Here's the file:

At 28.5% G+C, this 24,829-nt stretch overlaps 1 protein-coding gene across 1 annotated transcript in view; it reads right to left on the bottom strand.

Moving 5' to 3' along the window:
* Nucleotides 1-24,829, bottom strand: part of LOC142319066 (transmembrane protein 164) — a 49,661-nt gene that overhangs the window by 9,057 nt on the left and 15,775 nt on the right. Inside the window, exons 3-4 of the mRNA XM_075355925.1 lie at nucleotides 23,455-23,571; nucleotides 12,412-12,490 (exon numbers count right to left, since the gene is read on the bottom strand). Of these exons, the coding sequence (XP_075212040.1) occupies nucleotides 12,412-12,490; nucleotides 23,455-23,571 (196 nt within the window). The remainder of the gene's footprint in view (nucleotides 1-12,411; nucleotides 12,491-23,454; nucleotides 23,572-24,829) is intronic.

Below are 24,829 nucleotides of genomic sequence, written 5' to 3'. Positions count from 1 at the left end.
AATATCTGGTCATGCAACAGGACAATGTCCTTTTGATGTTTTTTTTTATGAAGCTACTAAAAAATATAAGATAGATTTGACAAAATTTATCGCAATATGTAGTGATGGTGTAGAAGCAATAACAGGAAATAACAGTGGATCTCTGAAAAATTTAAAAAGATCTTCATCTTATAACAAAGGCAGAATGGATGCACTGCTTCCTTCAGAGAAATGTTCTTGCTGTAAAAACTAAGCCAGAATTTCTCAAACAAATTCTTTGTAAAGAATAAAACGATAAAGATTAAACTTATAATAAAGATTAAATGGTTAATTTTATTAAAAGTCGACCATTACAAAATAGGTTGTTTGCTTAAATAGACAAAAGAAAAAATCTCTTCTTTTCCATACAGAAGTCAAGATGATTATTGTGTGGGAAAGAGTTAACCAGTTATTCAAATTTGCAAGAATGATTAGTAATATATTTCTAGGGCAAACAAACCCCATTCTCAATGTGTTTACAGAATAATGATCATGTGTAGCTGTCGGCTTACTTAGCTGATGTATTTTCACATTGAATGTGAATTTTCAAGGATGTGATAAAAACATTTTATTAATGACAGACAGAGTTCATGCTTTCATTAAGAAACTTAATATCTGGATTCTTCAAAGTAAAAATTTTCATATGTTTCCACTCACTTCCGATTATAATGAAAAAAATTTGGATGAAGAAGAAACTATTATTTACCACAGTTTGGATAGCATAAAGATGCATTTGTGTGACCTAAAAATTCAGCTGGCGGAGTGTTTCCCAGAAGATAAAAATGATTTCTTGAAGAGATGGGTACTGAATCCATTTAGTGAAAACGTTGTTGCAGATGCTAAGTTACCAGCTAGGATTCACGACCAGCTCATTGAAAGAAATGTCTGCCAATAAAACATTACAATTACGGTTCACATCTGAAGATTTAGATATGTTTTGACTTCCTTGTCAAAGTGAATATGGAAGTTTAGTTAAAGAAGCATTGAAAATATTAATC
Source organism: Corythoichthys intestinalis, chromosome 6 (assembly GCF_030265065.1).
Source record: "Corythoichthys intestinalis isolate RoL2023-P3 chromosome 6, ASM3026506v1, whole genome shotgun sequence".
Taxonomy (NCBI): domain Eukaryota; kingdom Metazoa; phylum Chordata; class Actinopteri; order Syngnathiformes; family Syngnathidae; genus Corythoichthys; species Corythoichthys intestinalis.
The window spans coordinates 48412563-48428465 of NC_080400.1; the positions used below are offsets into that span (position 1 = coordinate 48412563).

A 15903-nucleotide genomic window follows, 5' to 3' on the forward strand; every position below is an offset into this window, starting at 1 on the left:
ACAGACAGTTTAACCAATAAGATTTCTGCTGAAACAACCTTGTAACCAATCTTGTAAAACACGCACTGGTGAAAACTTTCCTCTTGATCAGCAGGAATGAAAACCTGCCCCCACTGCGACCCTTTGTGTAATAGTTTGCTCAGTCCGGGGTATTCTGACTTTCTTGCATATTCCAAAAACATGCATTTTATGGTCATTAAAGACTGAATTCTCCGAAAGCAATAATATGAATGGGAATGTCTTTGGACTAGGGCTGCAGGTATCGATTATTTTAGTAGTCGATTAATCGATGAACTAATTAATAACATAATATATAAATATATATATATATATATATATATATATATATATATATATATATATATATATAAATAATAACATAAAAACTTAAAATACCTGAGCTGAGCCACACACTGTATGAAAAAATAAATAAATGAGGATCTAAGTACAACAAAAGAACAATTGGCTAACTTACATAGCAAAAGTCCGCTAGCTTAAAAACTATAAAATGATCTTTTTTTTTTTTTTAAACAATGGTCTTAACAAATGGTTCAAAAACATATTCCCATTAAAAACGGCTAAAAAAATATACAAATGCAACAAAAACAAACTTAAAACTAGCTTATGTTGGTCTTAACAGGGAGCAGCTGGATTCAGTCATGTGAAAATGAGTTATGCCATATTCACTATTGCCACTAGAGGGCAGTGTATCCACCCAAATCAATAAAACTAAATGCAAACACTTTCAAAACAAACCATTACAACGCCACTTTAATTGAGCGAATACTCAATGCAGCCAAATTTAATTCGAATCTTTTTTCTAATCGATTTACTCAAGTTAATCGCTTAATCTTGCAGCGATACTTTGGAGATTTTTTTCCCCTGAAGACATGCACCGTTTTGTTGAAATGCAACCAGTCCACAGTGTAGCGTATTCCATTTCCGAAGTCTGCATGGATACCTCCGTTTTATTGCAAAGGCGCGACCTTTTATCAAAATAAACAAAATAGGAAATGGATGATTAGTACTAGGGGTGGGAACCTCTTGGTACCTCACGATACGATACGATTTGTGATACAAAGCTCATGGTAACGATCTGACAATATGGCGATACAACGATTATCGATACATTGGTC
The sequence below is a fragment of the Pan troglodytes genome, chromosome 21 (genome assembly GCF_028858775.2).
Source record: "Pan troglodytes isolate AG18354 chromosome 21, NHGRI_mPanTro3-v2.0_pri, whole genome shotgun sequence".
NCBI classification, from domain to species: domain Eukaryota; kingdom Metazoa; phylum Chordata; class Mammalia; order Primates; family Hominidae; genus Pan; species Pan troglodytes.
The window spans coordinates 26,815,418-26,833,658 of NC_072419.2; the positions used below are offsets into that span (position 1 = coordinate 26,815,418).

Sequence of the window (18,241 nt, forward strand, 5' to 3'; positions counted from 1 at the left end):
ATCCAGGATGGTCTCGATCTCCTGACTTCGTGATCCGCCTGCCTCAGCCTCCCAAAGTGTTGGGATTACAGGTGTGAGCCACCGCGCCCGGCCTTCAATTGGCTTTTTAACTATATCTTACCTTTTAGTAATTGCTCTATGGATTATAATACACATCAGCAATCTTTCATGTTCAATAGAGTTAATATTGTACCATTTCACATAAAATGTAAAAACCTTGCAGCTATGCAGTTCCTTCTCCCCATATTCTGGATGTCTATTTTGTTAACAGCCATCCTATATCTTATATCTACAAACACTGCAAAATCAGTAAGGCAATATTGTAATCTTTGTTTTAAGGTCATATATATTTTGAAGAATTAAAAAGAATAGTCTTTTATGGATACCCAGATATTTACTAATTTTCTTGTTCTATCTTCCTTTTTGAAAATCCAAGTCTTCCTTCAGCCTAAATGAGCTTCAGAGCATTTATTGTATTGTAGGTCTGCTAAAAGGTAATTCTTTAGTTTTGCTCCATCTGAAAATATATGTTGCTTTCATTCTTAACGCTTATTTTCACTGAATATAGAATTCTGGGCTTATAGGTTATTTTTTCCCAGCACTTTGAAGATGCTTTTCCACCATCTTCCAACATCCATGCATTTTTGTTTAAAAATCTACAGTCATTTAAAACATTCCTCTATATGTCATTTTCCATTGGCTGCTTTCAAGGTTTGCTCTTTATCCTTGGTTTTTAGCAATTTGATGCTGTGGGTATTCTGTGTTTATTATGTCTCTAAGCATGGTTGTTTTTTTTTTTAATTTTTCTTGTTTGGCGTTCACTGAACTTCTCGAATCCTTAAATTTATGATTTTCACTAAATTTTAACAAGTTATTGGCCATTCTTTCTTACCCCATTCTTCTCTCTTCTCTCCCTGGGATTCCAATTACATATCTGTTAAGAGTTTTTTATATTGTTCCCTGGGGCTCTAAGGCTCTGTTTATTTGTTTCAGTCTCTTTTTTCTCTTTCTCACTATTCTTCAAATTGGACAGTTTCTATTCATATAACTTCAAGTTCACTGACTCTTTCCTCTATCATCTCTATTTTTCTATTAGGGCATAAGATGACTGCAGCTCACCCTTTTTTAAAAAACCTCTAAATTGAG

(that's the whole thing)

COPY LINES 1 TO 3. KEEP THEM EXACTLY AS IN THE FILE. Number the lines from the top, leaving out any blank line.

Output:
At 28.5% G+C, this 24,829-nt stretch overlaps 1 protein-coding gene across 1 annotated transcript in view; it reads right to left on the bottom strand.

Moving 5' to 3' along the window:
* Nucleotides 1-24,829, bottom strand: part of LOC142319066 (transmembrane protein 164) — a 49,661-nt gene that overhangs the window by 9,057 nt on the left and 15,775 nt on the right. Inside the window, exons 3-4 of the mRNA XM_075355925.1 lie at nucleotides 23,455-23,571; nucleotides 12,412-12,490 (exon numbers count right to left, since the gene is read on the bottom strand). Of these exons, the coding sequence (XP_075212040.1) occupies nucleotides 12,412-12,490; nucleotides 23,455-23,571 (196 nt within the window). The remainder of the gene's footprint in view (nucleotides 1-12,411; nucleotides 12,491-23,454; nucleotides 23,572-24,829) is intronic.